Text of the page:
Gratitude in Recovery by Greg Binns, LMFT
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Gratitude in Recovery by Greg Binns, LMFT

gratitude-rhnHave you ever been encouraged by anyone to practice an “attitude of gratitude?” Have you ever been annoyed by that suggestion? Be honest, come on. Okay, so given that you’ve answered “yes,” let’s look at what the big deal is with gratitude in recovery.

Here’s a short list of reasons why practicing gratitude more often is supportive of your overall mental health:

  • gratitude is a prosocial emotion
  • gratitude feels good
  • when you feel grateful, you’re not feeling a whole range of worse feelings
  • when you feel grateful, you’re primed to feel a whole range of better feelings
  • gratitude is a specific antidote to resentment

All of the above are good reasons to practice gratitude in general. The last one is why gratitude is so specifically supportive of recovery. Resentment is the feeling of bitter indignation that you have been treated unfairly. It’s a painful emotion, and the narrative of resentment is focused on what you don’t have, what you are owed. It continually brings the focus back to a deficit that is the fault of others and promotes the view that I can’t feel ok until someone else (who, as it turns out, I have no control over) gives me what I think I deserve. Resentment is also a mindstate that takes people out again and again and again.

If you reflect on what the state of gratitude or gratefulness is, it’s easy to see how it undercuts resentment. The narrative of gratitude focuses on appreciating what it is that I have. Notice that gratitude doesn’t ask whether I have enough, or whether I have all I want. It doesn’t focus on the lack; it focuses specifically on the fact that I do have some things that I’m better off for having and that are well worthy of my appreciation.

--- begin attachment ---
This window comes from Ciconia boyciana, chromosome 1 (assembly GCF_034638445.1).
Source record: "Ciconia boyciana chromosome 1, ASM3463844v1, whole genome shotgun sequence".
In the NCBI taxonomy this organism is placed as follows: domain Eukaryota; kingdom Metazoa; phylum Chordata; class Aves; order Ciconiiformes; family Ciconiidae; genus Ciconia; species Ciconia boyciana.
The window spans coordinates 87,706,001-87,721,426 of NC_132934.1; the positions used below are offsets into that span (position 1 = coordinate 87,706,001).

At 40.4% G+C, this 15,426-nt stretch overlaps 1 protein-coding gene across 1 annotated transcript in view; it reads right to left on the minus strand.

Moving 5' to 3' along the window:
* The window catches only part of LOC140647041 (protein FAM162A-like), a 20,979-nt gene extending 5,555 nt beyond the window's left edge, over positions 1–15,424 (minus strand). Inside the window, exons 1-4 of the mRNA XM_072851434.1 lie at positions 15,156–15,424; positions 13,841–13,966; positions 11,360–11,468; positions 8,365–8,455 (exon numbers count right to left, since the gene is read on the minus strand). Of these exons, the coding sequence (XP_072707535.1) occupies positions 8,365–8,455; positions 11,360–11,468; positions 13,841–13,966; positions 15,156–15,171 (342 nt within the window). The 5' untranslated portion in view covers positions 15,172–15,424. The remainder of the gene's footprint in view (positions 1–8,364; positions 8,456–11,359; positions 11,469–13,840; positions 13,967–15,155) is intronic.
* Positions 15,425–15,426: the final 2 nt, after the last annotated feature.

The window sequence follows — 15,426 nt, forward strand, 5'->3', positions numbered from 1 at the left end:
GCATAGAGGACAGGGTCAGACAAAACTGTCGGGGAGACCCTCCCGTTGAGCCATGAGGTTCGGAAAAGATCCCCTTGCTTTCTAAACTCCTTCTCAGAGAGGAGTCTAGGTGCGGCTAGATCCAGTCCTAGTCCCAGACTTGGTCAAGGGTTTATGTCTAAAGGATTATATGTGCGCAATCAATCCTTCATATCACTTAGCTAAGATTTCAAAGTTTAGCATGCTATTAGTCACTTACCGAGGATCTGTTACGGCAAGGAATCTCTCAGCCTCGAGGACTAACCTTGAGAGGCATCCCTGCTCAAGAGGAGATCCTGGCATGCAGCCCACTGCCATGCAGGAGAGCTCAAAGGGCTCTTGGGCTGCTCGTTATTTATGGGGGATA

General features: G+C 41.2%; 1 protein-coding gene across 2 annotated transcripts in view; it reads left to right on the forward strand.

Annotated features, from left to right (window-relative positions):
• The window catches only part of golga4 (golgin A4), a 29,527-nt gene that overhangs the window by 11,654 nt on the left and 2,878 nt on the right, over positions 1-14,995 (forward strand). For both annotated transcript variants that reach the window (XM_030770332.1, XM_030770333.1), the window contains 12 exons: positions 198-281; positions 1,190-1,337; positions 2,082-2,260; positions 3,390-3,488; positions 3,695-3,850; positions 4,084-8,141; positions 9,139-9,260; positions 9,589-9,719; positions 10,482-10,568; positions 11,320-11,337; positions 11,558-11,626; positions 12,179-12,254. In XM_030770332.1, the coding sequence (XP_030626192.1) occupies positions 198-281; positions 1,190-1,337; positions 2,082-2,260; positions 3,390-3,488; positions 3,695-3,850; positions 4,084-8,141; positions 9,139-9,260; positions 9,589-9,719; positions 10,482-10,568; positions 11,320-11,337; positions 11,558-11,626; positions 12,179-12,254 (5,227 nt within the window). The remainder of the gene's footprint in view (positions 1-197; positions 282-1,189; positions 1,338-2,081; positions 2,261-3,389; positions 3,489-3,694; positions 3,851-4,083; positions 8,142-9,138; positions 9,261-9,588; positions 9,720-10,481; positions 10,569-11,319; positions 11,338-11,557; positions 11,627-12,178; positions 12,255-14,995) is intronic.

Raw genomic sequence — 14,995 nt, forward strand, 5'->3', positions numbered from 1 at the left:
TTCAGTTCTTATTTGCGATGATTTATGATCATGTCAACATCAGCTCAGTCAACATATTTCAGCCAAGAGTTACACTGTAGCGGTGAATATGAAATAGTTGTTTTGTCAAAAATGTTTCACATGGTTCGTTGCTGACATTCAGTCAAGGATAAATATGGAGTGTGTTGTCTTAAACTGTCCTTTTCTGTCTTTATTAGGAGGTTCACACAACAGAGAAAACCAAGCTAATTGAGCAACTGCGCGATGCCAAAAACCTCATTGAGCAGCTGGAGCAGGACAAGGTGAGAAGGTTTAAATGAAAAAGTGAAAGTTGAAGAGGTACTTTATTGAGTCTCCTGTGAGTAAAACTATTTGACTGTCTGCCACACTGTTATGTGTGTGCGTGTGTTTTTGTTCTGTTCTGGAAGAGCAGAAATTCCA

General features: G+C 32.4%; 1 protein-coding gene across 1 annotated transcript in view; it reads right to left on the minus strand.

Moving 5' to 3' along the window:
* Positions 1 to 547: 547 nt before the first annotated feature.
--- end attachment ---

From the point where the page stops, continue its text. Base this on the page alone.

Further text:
Another nice feature of gratitude is that, in relation to resentment, it represents a kind of stealth attack. The full frontal assault on resentment is more akin to forgiveness. Forgiveness is like a direct, head-on relinquishment of a resentment. And it can be hard work, kind of like chipping away at this big frozen monstrosity with an icepick. Gratitude is sort of like warming up the whole room. It doesn’t so much attack the resentment head on as warm up the whole room, make the total situation a little more pliable.

Gratitude is also eminently portable, requires little preparation, and makes for a large target. All you have to do is identify something you have that you’re better off for having, and then reflect on how your life is enhanced by having it rather than not having it. The “it” might be the simple fact that you’re in a warm room and it’s windy outside. It might be the fact that we’re in the golden age of television. It might be the belly laugh your friend gave you yesterday. It might be the person who picked the phone up when you really needed them to. It might be that all of your loves ones are safe at the moment in this dangerous world. There’s nothing too big or too small to be the focus of gratitude. Many folks make a daily practice at the beginning and/or end of the day to reflect on a few things they’re grateful for. That’s a great idea, and you can also come back to gratitude as often as you like. It’s utility is in the practice of it, so practice it as often as you like.

Until next time…

 

 

Elana Clark-Faler
elana@recoveryhelpnow.com